Using Docker Inside Kubernetes

Using Docker Inside Kubernetes

Today I want to present a specific case in which privileges are granted to a container and give some alternatives. One of the most popular Continuous Integration tools is Jenkins. It stands out for the amount of plugins that its community makes available to users and the freedom it grants to create pipelines. In addition, it offers us images with which it can be deployed in containers, including in a Kubernetes cluster!

In a previous post, I talked about the problem of granting privileges to a container and the risks that this entails. Today I want to present a specific case in which privileges are granted to a container and give some alternatives.

One of the most popular Continuous Integration tools is Jenkins. It stands out for the amount of plugins that its community makes available to users and the freedom it grants to create pipelines. In addition, it offers us images with which it can be deployed in containers, including in a Kubernetes cluster!

And you would imagine that doing this would be pretty easy: you write a deployment that has a pod with the Jenkins image and you already have it (apart from installing plugins and configuring it). But what if I want to build images inside a pipeline?

Well, then you need the Docker CLI or Docker plugin for Jenkins. But these, in turn, need a Docker daemon to be able to make the corresponding requests. Things start getting complicated.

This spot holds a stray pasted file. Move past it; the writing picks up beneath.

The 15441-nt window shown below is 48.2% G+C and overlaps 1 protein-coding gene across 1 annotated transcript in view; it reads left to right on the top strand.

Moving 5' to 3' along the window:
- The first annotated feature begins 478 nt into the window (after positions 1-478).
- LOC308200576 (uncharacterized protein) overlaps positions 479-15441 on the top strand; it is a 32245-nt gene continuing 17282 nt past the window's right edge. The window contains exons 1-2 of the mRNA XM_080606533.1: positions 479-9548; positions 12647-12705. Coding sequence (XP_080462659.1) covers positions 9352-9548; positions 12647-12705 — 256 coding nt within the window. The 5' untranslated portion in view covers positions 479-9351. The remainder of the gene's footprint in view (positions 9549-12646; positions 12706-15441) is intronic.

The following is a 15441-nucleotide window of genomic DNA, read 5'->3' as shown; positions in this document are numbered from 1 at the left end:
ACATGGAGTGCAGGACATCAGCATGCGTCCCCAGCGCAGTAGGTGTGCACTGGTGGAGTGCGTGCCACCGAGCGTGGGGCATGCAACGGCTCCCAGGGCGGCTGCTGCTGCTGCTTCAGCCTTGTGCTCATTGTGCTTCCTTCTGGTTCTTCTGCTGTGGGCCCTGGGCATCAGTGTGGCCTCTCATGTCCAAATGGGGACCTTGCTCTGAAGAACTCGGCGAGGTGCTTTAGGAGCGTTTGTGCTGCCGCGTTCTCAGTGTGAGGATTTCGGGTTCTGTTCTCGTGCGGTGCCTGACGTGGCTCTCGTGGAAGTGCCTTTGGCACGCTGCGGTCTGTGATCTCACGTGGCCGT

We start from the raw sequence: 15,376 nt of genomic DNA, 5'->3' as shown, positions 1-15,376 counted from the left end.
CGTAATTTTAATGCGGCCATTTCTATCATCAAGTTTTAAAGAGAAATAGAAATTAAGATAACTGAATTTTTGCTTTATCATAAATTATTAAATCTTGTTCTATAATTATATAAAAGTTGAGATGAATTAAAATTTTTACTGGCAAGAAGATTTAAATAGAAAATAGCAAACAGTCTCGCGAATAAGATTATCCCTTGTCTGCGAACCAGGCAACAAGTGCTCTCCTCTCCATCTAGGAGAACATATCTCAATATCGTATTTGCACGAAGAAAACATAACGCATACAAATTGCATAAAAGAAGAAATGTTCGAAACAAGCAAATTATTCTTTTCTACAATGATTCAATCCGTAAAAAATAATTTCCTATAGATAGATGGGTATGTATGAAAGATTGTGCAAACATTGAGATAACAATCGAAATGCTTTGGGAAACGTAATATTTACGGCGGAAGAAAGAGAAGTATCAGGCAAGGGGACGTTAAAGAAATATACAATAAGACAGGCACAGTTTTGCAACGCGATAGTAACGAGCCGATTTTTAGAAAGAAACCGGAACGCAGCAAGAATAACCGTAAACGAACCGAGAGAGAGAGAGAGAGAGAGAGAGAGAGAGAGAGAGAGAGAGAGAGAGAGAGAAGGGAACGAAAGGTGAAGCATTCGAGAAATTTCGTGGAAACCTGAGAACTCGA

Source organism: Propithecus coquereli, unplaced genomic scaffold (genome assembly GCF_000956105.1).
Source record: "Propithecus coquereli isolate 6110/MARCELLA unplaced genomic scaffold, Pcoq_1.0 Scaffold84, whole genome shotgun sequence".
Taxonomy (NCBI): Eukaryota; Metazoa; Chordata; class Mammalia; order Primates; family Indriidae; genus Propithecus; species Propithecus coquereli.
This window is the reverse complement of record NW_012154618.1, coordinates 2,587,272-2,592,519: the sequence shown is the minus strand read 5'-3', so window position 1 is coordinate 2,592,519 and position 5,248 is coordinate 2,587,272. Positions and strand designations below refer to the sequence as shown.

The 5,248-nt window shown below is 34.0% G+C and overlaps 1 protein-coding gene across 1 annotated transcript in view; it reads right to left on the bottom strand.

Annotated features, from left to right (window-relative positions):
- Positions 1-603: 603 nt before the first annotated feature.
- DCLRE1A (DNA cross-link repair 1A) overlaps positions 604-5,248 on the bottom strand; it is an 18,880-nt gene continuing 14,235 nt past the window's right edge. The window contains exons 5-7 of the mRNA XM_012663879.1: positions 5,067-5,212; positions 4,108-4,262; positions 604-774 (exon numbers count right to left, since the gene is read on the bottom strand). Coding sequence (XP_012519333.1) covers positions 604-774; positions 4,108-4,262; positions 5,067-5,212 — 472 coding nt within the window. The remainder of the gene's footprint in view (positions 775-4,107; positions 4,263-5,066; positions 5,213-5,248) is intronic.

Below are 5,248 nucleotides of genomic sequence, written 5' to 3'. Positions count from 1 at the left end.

In this post we are going to explore, step by step, different approaches to deploying Jenkins with Docker in Kubernetes, and explain the evolution of each one.

Deployments

1. Docker in Docker

The most straightforward deployment is simply installing a Docker daemon. You take the Jenkins base image, install the Docker Engine, and create a custom image with both programs. Done!

This is possible; you can try it and it works. But it has certain implications that make it a bad option:

  • Storage drivers: This problem arises from incompatibilities between different container file systems. Without going into detail, the containers use their own file systems (AUFS, BTRFS, Device Mapper, etc.) and these may not be compatible with each other. Depending on the type of system used by the node's container runtime and that used by the container's Docker daemon, problems can occur. These incompatibilities will probably be resolved as new versions of DinD (Docker in Docker) are released, but the risk remains latent.
  • Cache: If you want to use the Docker cache, which you probably will, and you want this cache to be accessible between different replicas, you should mount /var/lib/docker as a volume in each container. But Docker is intended to have exclusive access to this directory, and having two or more daemons accessing it at the same time can lead to data corruption problems.
  • Security: In order to run the Docker daemon inside a container, it must be run with privileges (--privileged in Docker or securityContext.privileged: true in Kubernetes). It is a requirement. This implies serious security risks, which we explain in this post.

docker kubernetes jenkins k8s privileged

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